October 2009 Headlines
CBN News has been following the outbreak and what doctors are saying you should do to protect yourself and your family from infection. Click here for our full coverage.
All across the U.S., a growing number of cities are looking for ways to cut costs, with some turning to the environment for savings.
A new program helps older drivers either brush-up on their skills or hang-up their keys.
More than 40,000 women died of breast cancer last year. Though several groups are working to find a cure, some fear the cause is falling victim to too much commercialization.
American researchers at Stanford University claim they have found a way to make human embryonic stem cells turn into the two components needed to make a baby.
The current generation of children could be the first in U.S. history to die earlier than their parents - and a recent study reveals cereal ads may be partly to blame.
CBN News spoke with Roger Troy Wilson about his life-changing experience and why he credits God for being able to lose weight.
A new study reveals people tend to eat fewer calories when nutritional information is posted on menu boards.
An asteroid went undetected by telescopes before it hit our atmosphere earlier this month.
Environmental superstar Josh Dorfman says you don't have to work really hard or deprive yourself to live green.
NASA's newest rocket has blasted off on a test flight that may pave the way for a return to the moon.
Children taking widely prescribed psychiatric drugs gain significant amounts of weight, a study has found.
The federal government may end up discarding unused doses of swine flu vaccine, the director of the U.S. Centers for Disease Control and Prevention said.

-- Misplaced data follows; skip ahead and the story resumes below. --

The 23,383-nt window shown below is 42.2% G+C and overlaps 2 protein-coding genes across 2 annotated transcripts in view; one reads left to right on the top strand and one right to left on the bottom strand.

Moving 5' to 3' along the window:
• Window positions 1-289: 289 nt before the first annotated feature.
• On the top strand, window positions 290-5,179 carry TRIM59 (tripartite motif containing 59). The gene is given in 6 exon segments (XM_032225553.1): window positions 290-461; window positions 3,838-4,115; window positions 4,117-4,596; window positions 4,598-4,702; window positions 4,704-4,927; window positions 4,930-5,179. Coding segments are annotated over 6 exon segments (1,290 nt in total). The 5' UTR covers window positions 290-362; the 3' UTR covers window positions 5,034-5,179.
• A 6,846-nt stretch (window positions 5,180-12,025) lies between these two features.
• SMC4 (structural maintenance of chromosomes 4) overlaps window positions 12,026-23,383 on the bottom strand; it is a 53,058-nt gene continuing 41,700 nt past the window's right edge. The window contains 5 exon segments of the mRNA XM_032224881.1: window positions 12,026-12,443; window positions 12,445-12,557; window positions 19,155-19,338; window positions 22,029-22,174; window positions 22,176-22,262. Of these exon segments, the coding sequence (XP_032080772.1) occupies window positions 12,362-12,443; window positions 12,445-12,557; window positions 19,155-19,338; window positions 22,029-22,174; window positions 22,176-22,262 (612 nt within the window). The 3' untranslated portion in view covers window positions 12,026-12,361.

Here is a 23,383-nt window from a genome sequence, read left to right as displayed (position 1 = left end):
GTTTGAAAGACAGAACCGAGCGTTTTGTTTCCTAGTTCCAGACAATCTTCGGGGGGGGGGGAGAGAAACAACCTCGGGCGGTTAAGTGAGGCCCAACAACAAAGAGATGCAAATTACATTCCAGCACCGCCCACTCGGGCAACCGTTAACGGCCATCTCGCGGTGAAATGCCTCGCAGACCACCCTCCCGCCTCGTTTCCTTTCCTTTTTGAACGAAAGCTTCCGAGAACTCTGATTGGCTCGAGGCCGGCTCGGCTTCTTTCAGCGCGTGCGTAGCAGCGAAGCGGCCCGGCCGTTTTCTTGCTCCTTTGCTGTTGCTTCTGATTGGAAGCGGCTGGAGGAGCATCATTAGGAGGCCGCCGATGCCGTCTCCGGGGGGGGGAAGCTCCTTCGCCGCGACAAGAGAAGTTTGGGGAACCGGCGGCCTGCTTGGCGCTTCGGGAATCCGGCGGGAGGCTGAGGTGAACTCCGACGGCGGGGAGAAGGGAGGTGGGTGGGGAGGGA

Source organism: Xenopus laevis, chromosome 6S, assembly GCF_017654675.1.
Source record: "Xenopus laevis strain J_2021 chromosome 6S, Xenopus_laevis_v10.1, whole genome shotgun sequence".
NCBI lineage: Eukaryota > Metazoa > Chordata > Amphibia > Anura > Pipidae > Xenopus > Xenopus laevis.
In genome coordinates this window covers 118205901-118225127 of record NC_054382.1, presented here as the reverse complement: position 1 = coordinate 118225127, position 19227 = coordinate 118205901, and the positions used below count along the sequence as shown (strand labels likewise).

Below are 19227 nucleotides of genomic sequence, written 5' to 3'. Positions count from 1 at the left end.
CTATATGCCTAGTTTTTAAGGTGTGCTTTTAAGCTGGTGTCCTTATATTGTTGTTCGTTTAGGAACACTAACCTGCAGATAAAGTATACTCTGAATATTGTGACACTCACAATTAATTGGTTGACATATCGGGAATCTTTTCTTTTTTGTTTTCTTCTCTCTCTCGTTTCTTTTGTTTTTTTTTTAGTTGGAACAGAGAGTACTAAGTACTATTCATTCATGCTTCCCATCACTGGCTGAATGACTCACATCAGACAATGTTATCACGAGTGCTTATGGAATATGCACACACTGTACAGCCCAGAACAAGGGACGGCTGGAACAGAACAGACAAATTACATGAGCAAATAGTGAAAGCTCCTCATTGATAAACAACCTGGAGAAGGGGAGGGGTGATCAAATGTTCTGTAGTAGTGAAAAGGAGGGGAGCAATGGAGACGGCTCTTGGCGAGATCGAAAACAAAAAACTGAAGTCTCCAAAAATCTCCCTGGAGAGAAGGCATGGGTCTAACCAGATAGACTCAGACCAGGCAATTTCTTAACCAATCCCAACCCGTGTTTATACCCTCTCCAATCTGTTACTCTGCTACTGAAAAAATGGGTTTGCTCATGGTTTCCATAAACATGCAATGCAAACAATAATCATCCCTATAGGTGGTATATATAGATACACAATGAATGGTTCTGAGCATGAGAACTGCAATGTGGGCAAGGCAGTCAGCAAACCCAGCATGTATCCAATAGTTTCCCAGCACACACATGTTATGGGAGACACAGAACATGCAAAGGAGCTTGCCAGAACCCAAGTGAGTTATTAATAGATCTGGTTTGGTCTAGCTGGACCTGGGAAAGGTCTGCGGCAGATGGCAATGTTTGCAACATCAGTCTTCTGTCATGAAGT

A landmark $30 million study by the World Health Organization shows the long term use of cell phones may be linked to cancer.
Valley Bible Fellowship Church is a welcoming place, with one exception: kids with a fever are denied entrance to Sunday school.
Americans are cooling to the idea of global warming, according to a Pew Research Center poll.
At least one in five U.S. children aged 1 to 11 don't get enough vitamin D and could be at risk for a variety of health problems.
Even as President Obama declared the swine flu outbreak a national emergency, some are saying the 'emergency' is still no reason to panic.
It's only October, but already 86 American children have died from the swine flu. That's a startling number, considering in a normal year, 45 children die from the seasonal flu.
The Aussies have had an average year, even though dominated by some severe swine flu cases.
A new ABC News/Washington Post poll says nearly four in 10 parents will skip the shot for their kids.
A new warning says drinking alcohol increases your risk of certain types of cancer.
Health officials promise there will be enough vaccines to go around soon, but many-- including lawmakers-- are wondering why it's taking so long.
Researchers found that older adults between 55 and 78 who began surfing the Web improved their brain function after only a few days.
Administration officials will be meeting Wednesday with a Senate committee to talk about the country's response.
A landfill has become a new source of energy for two Missouri state prisons and for the capital city of Columbia.
Dr. David Berlinski is especially critical of how Darwin's writings fueled the ideas of the Nazis and Hitler.